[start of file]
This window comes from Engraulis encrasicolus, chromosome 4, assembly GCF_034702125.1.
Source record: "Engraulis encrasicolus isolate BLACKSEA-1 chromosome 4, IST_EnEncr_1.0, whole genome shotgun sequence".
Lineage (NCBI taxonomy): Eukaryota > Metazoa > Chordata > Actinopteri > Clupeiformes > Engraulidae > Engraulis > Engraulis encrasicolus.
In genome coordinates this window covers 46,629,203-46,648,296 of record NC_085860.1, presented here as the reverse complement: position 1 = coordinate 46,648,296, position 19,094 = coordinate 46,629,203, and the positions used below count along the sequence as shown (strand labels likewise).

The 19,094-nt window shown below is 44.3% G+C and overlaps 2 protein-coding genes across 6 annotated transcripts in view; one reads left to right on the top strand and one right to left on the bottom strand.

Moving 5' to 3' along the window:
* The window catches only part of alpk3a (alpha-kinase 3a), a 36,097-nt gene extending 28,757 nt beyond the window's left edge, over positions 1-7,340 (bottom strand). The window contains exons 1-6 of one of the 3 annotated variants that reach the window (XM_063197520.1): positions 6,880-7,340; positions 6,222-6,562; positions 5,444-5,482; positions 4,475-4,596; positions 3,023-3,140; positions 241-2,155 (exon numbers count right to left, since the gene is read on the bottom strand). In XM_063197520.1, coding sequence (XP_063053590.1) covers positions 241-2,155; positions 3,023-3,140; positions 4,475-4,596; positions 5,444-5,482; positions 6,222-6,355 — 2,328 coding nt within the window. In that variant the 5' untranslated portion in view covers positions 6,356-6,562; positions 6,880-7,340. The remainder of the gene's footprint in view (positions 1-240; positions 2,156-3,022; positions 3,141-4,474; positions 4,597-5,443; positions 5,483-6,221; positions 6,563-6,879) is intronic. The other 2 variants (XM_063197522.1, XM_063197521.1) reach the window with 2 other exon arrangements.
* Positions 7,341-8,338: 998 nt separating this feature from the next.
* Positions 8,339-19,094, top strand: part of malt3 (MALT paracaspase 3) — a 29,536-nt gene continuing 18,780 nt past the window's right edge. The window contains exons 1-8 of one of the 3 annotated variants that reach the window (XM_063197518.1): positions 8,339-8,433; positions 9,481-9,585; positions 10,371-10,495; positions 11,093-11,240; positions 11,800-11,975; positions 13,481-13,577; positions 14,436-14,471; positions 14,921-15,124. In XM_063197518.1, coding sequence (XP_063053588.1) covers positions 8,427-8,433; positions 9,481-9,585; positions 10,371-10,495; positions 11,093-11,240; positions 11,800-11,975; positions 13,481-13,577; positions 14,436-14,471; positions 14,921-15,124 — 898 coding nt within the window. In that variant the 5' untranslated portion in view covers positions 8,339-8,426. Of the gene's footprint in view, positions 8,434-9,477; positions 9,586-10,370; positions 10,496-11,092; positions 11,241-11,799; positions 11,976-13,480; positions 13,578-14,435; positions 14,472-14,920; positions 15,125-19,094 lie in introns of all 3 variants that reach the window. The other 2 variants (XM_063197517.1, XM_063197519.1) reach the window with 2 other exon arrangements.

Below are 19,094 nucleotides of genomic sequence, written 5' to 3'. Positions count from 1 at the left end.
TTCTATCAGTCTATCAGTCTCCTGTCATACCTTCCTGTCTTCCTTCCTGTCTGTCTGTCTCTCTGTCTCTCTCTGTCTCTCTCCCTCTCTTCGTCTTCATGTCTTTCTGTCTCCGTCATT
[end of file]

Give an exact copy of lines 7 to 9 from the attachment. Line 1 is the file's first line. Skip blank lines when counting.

* The window catches only part of alpk3a (alpha-kinase 3a), a 36,097-nt gene extending 28,757 nt beyond the window's left edge, over positions 1-7,340 (bottom strand). The window contains exons 1-6 of one of the 3 annotated variants that reach the window (XM_063197520.1): positions 6,880-7,340; positions 6,222-6,562; positions 5,444-5,482; positions 4,475-4,596; positions 3,023-3,140; positions 241-2,155 (exon numbers count right to left, since the gene is read on the bottom strand). In XM_063197520.1, coding sequence (XP_063053590.1) covers positions 241-2,155; positions 3,023-3,140; positions 4,475-4,596; positions 5,444-5,482; positions 6,222-6,355 — 2,328 coding nt within the window. In that variant the 5' untranslated portion in view covers positions 6,356-6,562; positions 6,880-7,340. The remainder of the gene's footprint in view (positions 1-240; positions 2,156-3,022; positions 3,141-4,474; positions 4,597-5,443; positions 5,483-6,221; positions 6,563-6,879) is intronic. The other 2 variants (XM_063197522.1, XM_063197521.1) reach the window with 2 other exon arrangements.
* Positions 7,341-8,338: 998 nt separating this feature from the next.
* Positions 8,339-19,094, top strand: part of malt3 (MALT paracaspase 3) — a 29,536-nt gene continuing 18,780 nt past the window's right edge. The window contains exons 1-8 of one of the 3 annotated variants that reach the window (XM_063197518.1): positions 8,339-8,433; positions 9,481-9,585; positions 10,371-10,495; positions 11,093-11,240; positions 11,800-11,975; positions 13,481-13,577; positions 14,436-14,471; positions 14,921-15,124. In XM_063197518.1, coding sequence (XP_063053588.1) covers positions 8,427-8,433; positions 9,481-9,585; positions 10,371-10,495; positions 11,093-11,240; positions 11,800-11,975; positions 13,481-13,577; positions 14,436-14,471; positions 14,921-15,124 — 898 coding nt within the window. In that variant the 5' untranslated portion in view covers positions 8,339-8,426. Of the gene's footprint in view, positions 8,434-9,477; positions 9,586-10,370; positions 10,496-11,092; positions 11,241-11,799; positions 11,976-13,480; positions 13,578-14,435; positions 14,472-14,920; positions 15,125-19,094 lie in introns of all 3 variants that reach the window. The other 2 variants (XM_063197517.1, XM_063197519.1) reach the window with 2 other exon arrangements.